Web Magazine for Information Professionals

Public Libraries Corner: Treasure Island on the Web

Sarah Ormes looks at children's libraries and literacy, and describes the Treasure Island Web pages, a resource that shows how the potential of the Web can be used to make classic texts more accessible to a younger audience.

The Web pages described in this article can be found at:

Computers are becoming more prevalent in every aspect of our lives and with the development of networking technology this trend seems set to increase. Schools have recognised these trends and are introducing children to computers at as early an age as possible. If children's libraries are not to be left behind and more importantly are to continue in their role as literacy supporters they must begin to develop services which will also support these new electronic literacy skills.

However, it should be stated that these new services should not be developed at the cost of their more traditional services. Print based literacy will remain important and users of networking technology will still need to be able to read and write - only the context in which this happens will have changed. New IT services therefore must complement the library's traditional services and not detract from them.

UKOLN has recognised the importance of the development of new electronic services in children's libraries and is hoping to set up a project which will explore with a number of partner libraries in the UK exactly how children's libraries can develop these new services.

What exactly is electronic literacy?

Electronic literacy consists of skills which are both familiar and different from more traditional forms of reading, writing and communication. Reading in an electronic context, for example, still involves being able to understand language, spelling and grammar but now involves a monitor instead of a book. This appears at first to be a reasonably simple change but involves some complex issues. The transition is not simply learning how to read the words off a screen but also learning to navigate the document which is being read. Moving around the document is no longer as intuitive as just turning a page. To read effectively in a computer environment the reader must be able to scroll up and down through out the document. Hypertext documents are no longer simply linear and the reader must learn how to navigate the links and understand the concept of hypertext.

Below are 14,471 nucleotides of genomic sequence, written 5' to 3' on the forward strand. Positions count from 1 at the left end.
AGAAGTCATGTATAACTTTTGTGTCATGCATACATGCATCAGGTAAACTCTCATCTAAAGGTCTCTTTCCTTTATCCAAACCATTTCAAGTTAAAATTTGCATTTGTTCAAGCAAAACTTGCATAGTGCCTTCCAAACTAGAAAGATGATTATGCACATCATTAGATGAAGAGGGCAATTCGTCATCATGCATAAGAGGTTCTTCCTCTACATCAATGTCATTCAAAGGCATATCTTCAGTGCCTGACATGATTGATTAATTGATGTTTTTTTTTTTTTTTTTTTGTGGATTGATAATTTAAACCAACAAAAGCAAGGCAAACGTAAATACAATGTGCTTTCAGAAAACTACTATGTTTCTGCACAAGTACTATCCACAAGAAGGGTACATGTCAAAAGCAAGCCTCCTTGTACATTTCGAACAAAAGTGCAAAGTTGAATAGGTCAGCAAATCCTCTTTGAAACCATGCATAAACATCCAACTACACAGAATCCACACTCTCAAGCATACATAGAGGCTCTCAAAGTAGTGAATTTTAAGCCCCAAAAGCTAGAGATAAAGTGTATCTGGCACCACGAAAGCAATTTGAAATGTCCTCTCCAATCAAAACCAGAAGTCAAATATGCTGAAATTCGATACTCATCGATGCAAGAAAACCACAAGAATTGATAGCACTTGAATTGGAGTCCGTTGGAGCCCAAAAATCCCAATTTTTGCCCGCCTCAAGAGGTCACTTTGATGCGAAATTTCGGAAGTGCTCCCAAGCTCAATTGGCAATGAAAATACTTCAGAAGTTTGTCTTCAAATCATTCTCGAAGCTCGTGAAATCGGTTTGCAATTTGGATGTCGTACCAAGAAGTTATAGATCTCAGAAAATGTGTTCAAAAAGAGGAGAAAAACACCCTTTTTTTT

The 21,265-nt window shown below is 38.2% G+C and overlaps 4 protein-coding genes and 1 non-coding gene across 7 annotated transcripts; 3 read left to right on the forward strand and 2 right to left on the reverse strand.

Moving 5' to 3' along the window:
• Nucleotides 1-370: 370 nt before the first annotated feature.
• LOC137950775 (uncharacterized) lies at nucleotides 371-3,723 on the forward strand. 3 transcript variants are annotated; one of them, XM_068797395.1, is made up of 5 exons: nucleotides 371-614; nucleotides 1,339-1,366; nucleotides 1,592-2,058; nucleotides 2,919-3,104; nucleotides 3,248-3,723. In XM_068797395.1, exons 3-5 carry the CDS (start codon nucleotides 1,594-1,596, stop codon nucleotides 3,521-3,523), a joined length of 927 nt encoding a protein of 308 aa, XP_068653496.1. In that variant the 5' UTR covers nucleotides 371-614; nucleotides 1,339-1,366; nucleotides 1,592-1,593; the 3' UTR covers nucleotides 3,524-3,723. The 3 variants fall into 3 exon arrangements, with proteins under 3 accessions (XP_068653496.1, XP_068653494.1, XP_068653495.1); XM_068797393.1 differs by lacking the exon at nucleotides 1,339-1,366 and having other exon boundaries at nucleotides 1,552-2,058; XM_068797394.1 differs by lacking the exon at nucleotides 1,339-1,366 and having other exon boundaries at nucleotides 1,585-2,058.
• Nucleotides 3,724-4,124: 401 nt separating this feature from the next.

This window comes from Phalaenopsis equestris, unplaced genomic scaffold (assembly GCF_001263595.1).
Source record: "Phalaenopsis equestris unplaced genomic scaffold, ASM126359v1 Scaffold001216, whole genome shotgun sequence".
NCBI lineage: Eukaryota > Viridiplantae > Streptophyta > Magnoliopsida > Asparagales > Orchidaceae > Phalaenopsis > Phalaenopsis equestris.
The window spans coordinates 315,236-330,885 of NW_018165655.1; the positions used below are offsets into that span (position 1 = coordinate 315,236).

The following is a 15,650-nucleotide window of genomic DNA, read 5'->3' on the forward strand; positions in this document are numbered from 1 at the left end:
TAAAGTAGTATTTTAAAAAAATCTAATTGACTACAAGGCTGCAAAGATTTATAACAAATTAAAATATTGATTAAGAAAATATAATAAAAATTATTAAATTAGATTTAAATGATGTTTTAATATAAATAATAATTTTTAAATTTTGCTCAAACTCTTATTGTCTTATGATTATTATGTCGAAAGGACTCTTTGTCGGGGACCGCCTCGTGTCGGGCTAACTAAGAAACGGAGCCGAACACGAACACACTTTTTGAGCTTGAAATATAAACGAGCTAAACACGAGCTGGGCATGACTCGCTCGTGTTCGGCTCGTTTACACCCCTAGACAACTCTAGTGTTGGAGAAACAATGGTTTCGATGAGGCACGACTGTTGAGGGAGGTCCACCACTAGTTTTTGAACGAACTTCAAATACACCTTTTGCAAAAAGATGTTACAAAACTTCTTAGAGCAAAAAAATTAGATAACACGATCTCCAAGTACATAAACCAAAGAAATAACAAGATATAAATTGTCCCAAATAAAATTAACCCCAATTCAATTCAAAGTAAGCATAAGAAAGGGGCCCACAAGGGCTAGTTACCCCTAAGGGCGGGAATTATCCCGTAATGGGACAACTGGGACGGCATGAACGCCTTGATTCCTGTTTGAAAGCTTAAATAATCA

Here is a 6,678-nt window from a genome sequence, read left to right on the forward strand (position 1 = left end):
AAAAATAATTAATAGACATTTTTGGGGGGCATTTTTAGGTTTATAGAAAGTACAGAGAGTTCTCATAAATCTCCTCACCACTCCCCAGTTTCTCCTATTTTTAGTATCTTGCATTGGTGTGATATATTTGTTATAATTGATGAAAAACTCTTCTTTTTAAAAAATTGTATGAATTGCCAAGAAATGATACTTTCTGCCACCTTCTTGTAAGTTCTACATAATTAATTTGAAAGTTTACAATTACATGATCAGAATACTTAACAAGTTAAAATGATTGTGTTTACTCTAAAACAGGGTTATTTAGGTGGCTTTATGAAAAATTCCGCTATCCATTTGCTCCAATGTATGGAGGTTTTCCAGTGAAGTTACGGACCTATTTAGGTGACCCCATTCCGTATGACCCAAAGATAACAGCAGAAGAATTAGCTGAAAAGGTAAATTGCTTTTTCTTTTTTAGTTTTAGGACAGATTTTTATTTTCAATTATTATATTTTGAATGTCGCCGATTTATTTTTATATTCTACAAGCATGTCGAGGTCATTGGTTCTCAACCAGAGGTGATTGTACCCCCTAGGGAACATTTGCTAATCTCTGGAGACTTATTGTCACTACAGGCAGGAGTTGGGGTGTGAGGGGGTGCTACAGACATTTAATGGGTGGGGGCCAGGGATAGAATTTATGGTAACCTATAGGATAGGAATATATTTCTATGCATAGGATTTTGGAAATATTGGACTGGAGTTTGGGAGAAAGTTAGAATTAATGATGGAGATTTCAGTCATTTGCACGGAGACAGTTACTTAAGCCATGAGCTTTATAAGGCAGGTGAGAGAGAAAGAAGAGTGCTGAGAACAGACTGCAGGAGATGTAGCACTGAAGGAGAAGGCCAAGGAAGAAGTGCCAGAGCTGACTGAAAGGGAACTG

New skills are also required in order to write in an electronic environment. It is essential that a would be computer user has a certain level of keyboard skills. Once the keyboard has been mastered or at least familiarised the would be writer will have to learn how to use a piece of software which allows them to write. This could be anything from the simple Notepad to a word-processing package to an e-mail package.

Both reading and writing combine to allow people to communicate and again the electronic environment is offering new forms of communication. As well as ubiquitous e-mail (which is replacing letters, faxes and phone calls) there is now the option of using Internet Relay Chat (IRC), video-conferencing or MOOs. A MOO is a text based virtual environment which is based around the concept of rooms. Visitors to the MOO can explore a collection of 'virtual' locations and chat and interact with other visitors who are logged onto the MOO.

The project which UKOLN hopes to set up will explore how children's libraries can support these electronic literacy skills but within a literature based environment. The way UKOLN has identified for doing this is through the development of a WWW site which has as its theme a piece of children's literature. This would allow the computers and networking to be introduced into the children's library but within a strong literature context. The Internet can be used to allow children to experience stories and fiction in a new context, have opportunities to communicate in new ways and consequently become motivated and enthused about reading, stories and books whilst learning new computer skills.

A specifically designed WWW site like this would act as a controlled entry point to the Internet for the children and the library. It could be carefully designed so to ensure site users have the opportunity to learn all the skills that make up electronic literacy.

Before attempting to set up a large scale project which would incorporate these ideas it was decided that it would be useful to have a 'trial run' and see whether it was possible to design such a WWW site. When UKOLN was approached by a sixteen year old student called Stephen Hill looking for a six week work placement involving the Internet it was an ideal opportunity for this trial run to take place. Stephen was an equal contributor to the WWW site and many of his ideas were incorporated into the final result.

The experimental WWW site